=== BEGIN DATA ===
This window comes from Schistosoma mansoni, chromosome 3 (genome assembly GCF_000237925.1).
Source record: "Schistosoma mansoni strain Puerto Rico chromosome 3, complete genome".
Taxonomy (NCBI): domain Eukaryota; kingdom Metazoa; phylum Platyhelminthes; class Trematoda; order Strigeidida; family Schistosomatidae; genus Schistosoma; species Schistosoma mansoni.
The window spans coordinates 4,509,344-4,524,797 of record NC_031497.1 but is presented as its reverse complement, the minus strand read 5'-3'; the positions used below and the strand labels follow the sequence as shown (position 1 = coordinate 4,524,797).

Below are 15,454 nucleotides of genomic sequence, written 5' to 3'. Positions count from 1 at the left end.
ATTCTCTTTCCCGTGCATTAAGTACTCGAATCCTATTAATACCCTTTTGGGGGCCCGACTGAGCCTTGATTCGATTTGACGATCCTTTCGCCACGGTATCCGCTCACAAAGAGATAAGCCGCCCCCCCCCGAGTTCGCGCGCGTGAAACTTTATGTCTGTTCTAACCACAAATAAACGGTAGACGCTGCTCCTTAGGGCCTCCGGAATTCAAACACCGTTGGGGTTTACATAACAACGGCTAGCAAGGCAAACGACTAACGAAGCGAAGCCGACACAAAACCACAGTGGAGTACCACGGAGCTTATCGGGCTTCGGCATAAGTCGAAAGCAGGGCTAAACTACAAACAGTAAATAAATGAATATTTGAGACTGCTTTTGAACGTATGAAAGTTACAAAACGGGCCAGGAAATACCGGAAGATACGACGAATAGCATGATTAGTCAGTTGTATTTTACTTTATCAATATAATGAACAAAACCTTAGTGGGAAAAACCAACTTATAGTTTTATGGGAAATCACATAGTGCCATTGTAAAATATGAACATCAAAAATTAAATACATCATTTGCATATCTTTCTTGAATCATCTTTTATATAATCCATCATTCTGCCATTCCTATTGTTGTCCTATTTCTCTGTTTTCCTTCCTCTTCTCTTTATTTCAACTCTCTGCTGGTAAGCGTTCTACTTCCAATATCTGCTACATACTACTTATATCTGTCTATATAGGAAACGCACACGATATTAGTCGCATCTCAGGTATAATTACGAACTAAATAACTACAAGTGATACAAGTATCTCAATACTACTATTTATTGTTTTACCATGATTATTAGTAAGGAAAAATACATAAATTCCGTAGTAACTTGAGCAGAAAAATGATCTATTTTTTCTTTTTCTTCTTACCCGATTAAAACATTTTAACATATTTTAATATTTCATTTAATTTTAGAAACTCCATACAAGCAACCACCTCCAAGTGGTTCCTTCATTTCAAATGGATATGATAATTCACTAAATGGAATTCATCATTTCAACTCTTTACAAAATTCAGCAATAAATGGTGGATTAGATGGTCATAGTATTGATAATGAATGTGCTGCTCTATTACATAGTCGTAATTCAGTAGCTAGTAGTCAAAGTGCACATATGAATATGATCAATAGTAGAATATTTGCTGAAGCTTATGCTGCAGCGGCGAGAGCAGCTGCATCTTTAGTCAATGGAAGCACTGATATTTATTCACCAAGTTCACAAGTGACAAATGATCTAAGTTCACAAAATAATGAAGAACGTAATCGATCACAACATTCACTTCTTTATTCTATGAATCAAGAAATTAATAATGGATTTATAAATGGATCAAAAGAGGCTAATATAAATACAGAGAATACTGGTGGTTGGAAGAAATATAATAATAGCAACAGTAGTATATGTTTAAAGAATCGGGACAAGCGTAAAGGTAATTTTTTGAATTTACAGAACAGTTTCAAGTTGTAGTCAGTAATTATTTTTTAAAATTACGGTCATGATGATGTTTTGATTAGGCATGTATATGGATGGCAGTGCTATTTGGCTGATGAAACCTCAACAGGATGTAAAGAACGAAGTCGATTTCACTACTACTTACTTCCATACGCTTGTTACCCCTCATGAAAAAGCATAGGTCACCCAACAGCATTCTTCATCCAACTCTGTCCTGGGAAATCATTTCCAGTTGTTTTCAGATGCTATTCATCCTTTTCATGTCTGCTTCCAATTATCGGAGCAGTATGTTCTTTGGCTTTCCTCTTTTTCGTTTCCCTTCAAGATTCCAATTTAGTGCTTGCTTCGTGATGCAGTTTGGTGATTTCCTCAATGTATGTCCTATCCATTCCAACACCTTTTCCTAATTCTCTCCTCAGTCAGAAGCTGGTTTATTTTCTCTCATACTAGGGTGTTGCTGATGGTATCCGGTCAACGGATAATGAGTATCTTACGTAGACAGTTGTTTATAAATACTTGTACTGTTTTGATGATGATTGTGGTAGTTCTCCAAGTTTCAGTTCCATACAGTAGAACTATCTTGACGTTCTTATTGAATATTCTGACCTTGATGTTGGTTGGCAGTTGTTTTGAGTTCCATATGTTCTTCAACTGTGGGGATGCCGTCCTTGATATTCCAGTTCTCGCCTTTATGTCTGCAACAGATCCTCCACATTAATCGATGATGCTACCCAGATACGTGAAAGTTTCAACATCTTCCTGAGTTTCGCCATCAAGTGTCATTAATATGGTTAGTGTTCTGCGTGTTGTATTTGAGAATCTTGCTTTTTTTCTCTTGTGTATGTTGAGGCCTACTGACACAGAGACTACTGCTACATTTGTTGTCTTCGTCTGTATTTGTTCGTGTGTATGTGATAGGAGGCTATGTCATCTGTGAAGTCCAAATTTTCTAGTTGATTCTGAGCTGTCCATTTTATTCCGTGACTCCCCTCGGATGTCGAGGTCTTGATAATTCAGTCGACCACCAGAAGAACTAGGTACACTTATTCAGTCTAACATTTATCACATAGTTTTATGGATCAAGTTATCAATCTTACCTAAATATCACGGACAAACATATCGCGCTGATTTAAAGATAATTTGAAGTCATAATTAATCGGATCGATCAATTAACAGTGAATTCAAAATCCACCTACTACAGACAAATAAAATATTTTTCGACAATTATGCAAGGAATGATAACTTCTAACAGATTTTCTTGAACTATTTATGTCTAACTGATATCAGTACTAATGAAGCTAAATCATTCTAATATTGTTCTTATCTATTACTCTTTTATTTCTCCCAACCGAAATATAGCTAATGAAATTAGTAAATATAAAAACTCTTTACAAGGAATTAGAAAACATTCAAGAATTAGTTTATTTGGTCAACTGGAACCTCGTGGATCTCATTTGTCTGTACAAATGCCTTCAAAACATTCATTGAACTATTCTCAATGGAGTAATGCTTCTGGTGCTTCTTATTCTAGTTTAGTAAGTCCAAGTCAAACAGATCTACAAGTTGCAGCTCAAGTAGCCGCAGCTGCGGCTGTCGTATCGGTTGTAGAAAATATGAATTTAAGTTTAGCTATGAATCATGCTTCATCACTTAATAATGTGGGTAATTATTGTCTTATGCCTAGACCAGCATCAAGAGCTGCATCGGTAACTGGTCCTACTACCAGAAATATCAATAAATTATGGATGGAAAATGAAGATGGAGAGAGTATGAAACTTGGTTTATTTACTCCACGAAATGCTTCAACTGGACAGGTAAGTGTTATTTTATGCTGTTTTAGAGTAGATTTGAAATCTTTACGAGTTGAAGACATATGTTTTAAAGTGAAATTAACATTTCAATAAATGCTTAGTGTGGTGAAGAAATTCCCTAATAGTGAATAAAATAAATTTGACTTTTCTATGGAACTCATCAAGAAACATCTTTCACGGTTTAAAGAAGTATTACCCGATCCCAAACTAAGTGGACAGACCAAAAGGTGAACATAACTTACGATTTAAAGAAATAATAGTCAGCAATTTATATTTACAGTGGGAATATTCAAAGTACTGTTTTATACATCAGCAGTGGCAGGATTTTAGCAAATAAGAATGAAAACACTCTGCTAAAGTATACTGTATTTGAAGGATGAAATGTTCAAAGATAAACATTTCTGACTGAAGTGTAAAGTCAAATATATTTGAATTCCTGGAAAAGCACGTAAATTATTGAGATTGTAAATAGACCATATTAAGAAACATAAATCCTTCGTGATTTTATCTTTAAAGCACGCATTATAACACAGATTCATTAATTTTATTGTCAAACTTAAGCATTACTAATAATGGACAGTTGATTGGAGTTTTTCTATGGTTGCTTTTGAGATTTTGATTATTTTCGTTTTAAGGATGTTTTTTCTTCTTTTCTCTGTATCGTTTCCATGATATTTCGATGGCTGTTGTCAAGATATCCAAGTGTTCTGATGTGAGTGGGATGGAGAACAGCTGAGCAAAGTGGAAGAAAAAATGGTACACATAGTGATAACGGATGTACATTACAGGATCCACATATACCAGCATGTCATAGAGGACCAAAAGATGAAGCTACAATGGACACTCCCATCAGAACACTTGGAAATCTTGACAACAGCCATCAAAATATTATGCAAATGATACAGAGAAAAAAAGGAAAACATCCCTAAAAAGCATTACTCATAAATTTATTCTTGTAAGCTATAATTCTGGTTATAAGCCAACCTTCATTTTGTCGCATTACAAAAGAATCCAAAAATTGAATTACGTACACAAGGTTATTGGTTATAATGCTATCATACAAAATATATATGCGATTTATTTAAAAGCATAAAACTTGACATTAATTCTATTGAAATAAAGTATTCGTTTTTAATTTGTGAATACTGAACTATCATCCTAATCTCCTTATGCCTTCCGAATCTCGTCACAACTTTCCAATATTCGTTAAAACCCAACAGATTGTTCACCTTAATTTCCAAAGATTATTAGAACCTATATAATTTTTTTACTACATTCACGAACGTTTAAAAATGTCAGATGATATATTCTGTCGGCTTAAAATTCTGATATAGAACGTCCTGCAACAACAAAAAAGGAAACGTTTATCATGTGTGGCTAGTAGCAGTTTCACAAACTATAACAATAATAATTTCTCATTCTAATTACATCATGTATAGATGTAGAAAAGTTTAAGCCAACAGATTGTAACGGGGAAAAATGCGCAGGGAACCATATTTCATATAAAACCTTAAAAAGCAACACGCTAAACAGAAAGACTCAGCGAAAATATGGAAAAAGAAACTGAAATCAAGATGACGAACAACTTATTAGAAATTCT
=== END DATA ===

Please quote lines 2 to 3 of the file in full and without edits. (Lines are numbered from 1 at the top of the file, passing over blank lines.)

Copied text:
Source record: "Schistosoma mansoni strain Puerto Rico chromosome 3, complete genome".
Taxonomy (NCBI): domain Eukaryota; kingdom Metazoa; phylum Platyhelminthes; class Trematoda; order Strigeidida; family Schistosomatidae; genus Schistosoma; species Schistosoma mansoni.